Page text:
It is not the case that Jonathan did not occasionally try to do the right thing. For example, he confronted subsidy thieves at the behest of technocrats in his administration. He set up a panel to probe the Nigerian National Petroleum Corporation. He also set up committees to look into other problem areas. But nothing came of the reports and the full rewards of the subsidy removal have yet to be reaped. At every turn, Jonathan has been held back by the same powerful interests. Why is this so? Why does Jonathan appear as a weak leader? Why does he appear to lack a strong voice in his own administration?
Three factors stand out. First, the man was never a presidential material. Apart from fortuitous appearances on the corridors of power, there is nothing in his background that makes him a leader. Second, instead of being prepared for the Presidency, it was packaged for him. So, he never really had time to think through the onerous task of leadership; of what he would accomplish; and how he would accomplish it. Never mind his Declaration and Inauguration Speeches. They were prepared for him. The speeches were a string of promises, none of which has been fulfilled. Similarly, you could not pin him down to specifics on the campaign trail, as he appeared to stand for everything, from generating employment to generating power, from improving schools and hospitals to building roadways and railroads.Nothing much has changed since he assumed power, at least not much for the people to see, feel, or experience.Third, if you look closely at Jonathan’s prepared and campaign speeches, you would find neither an ideological core nor an underlying philosophy of governance. No successful leader is known to lack both.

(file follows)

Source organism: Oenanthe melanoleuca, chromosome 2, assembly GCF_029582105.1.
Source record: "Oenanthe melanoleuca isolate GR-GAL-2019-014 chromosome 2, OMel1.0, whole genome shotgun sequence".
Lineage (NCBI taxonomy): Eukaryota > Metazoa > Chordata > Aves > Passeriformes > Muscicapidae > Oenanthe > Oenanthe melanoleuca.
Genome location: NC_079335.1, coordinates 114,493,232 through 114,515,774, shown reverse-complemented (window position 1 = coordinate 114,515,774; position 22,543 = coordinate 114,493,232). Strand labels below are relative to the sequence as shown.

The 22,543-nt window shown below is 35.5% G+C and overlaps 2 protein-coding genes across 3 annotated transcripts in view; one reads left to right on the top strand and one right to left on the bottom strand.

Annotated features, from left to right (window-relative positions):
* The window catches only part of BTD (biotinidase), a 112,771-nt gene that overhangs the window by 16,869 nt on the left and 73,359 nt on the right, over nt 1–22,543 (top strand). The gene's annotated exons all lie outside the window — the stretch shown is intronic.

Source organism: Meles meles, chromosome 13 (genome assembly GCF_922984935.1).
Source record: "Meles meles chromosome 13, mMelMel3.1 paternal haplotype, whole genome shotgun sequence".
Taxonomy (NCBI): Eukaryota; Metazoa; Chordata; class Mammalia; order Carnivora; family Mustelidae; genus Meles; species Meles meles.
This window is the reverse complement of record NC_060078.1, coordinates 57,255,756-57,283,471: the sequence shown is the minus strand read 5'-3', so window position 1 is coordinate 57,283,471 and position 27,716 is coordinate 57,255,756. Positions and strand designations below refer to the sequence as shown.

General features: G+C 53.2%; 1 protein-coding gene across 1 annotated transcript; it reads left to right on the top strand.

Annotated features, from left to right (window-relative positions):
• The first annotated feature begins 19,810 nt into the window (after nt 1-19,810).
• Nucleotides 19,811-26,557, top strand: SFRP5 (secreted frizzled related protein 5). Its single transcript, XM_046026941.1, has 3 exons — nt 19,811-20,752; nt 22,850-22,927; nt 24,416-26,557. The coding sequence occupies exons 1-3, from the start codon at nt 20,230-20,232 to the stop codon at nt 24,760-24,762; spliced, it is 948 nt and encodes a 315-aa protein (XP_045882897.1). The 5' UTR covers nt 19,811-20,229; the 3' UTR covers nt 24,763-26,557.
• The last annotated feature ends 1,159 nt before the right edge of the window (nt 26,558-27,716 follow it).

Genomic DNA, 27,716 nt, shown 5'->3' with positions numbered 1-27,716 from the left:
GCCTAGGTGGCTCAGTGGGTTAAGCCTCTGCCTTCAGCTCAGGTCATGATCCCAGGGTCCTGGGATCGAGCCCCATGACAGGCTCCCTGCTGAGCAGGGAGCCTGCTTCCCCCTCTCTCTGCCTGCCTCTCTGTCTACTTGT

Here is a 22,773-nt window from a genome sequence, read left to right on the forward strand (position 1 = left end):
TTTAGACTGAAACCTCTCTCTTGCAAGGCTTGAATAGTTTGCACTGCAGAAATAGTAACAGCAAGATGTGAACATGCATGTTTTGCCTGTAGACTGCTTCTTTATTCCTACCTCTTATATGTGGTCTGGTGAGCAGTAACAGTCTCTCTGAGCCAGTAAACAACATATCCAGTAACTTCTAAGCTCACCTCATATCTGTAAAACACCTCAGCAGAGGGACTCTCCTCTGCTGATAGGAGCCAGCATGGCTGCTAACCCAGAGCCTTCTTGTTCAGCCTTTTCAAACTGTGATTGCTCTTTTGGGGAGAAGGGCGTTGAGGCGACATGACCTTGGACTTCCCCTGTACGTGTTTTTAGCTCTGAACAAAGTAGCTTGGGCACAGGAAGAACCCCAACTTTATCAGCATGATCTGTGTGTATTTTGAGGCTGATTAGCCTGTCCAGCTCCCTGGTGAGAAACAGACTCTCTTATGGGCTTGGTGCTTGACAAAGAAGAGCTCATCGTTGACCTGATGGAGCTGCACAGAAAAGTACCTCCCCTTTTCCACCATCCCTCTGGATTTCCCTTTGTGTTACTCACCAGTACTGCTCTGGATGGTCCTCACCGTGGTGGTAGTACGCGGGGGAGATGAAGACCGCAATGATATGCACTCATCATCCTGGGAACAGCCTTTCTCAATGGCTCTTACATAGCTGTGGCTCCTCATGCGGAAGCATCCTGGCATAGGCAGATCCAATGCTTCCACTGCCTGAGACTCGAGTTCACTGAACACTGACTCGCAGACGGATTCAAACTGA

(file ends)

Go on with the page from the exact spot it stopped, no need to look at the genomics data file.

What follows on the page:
The critical question now is: What to do? First, if Jonathan and his handlers do not want to bring further ridicule to this nation, they should observe two simple rules: One, Jonathan should give only prepared speeches on all occasions. Two, he should no longer grant interviews to foreign reporters.
Second, if Nigerians want to break the jinx of poor leadership and perpetual misrule, they should begin now to look for their next president. In doing so, they should rise above political party, region, ethnicity, religion, and personality. They should reject candidate imposition and rigged elections. They should look for a proven leader, who can talk on his feet at home and abroad.
Third, if we want this country to survive till 2015 and beyond, then decisive action is needed now. Civil protests should be mounted against the ongoing plundering of the nation’s resources; against mounting insecurity; against poor infrastructure; and against poor educational and health care facilities. At the same time, citizens must demand the diversification of the economy, especially now that the United States is looking more and more inwards for its own oil supply and as other nations join the oil production race.
Fourth, the protests should not be limited to the Federal Government alone. Citizens should protest poor governance at state and local government levels and challenge their governors and local government chairmen to perform. But citizens must also be willing to contribute their own quota by paying appropriate taxes. I will have more to say on this subject later.
For now, it is important that we do something other than keep hoping for the best. Otherwise, we may be inviting the worst scenario—this nation may fail.
- Niyi Akinnaso (email@example.com)